Stephen Johnson of Sun Microsystems, California asks:

$ Maybe someone has a better technique for generating that skewed

$ ellipse at the quickest speed possible.

Here are two related methods. The first method is best if the maximum

speed at given (imperfect) accuracy is required. It is faster than

the second method which gives the maximum speed at perfect accuracy.

By the way, I can't think of any algorithm that works more than twenty

per cent faster for non-tilted ellipses than tilted ones.

Lets suppose that the tilted ellipse is specified by the

major axis, minor axis, x at centre, y at centre and slope.

Call these values MAJOR, MINOR, Xcentre, Ycentre, SLOPE.

The tilted ellipse has points with coordinates:

where:

a = .5 * MAJOR * cos(SLOPE)

b = -.5 * MINOR * sin(SLOPE)

c = .5 * MAJOR * sin(SLOPE)

d = .5 * MINOR * cos(SLOPE)

where:

A = sqrt(a*a+b*b)

B = sqrt(c*c+d*d)

ANGLE = arcsin(c/B)-arcsin(a/A)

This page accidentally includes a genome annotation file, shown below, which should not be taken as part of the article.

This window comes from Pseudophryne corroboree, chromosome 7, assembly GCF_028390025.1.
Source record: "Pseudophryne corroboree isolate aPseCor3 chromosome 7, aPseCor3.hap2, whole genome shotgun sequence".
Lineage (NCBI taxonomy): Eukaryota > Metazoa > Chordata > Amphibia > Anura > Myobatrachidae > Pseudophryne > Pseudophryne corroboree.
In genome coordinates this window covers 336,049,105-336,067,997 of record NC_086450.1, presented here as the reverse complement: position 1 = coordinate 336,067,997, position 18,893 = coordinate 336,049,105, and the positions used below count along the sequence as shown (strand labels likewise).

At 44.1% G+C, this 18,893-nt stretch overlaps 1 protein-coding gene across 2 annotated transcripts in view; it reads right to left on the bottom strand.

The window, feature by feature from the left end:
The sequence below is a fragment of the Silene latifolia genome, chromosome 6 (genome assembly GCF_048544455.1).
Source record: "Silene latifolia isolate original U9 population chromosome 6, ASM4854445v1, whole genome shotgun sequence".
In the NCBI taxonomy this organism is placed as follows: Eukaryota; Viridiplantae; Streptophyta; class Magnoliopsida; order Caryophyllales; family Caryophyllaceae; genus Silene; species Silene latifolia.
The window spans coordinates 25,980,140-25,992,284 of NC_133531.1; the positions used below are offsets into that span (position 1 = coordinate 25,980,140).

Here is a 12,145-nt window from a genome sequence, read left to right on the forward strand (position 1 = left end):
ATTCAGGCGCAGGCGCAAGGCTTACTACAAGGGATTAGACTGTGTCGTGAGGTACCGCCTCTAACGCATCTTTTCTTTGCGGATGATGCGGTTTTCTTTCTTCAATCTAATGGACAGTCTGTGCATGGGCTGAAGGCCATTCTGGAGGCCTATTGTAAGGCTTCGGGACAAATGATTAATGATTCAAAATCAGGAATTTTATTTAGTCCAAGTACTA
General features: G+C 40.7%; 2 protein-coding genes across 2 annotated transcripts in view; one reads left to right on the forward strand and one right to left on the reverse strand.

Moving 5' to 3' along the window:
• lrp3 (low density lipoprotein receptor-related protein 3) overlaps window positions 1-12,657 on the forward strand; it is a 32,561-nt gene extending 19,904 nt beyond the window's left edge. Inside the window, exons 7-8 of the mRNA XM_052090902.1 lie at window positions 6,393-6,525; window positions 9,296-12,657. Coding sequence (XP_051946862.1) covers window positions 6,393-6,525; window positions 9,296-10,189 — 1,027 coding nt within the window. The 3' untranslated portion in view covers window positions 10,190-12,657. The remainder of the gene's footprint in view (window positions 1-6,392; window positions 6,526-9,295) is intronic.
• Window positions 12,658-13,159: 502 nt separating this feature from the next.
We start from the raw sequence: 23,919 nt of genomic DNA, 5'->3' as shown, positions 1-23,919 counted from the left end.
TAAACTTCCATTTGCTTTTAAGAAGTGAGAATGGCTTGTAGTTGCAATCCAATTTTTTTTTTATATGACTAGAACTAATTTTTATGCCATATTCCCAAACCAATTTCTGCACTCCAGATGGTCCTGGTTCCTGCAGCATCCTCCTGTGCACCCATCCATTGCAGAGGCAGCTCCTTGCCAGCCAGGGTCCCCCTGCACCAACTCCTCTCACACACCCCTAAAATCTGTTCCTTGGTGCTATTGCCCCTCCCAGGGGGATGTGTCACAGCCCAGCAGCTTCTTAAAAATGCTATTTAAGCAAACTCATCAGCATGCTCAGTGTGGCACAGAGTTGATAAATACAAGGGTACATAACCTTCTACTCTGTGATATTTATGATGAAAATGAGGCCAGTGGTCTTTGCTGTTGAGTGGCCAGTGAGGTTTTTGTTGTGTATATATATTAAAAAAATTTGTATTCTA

The values A, B and ANGLE are calculated once for each ellipse.

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METHOD 1

Find Xcentre, Ycentre, A, B, and ANGLE once for each ellipse.

Join new values of X and Y to old values of X and Y with a straight line.

of the resulting ellipse.

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METHOD 2

Find Xcentre, Ycentre, 1/A, B, and ANGLE once for each ellipse.

Increment X and find Y from

Join new value of Y to old value of Y with a vertical line.

Here X is incremented one pixel at a time. Don't forget that

arcsin has two values; one for the top half of the ellipse and

one for the bottom half.

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David Paterson,

CSIRO Division of B,C & E,

PO Box 56 Highett, Victoria. 3190.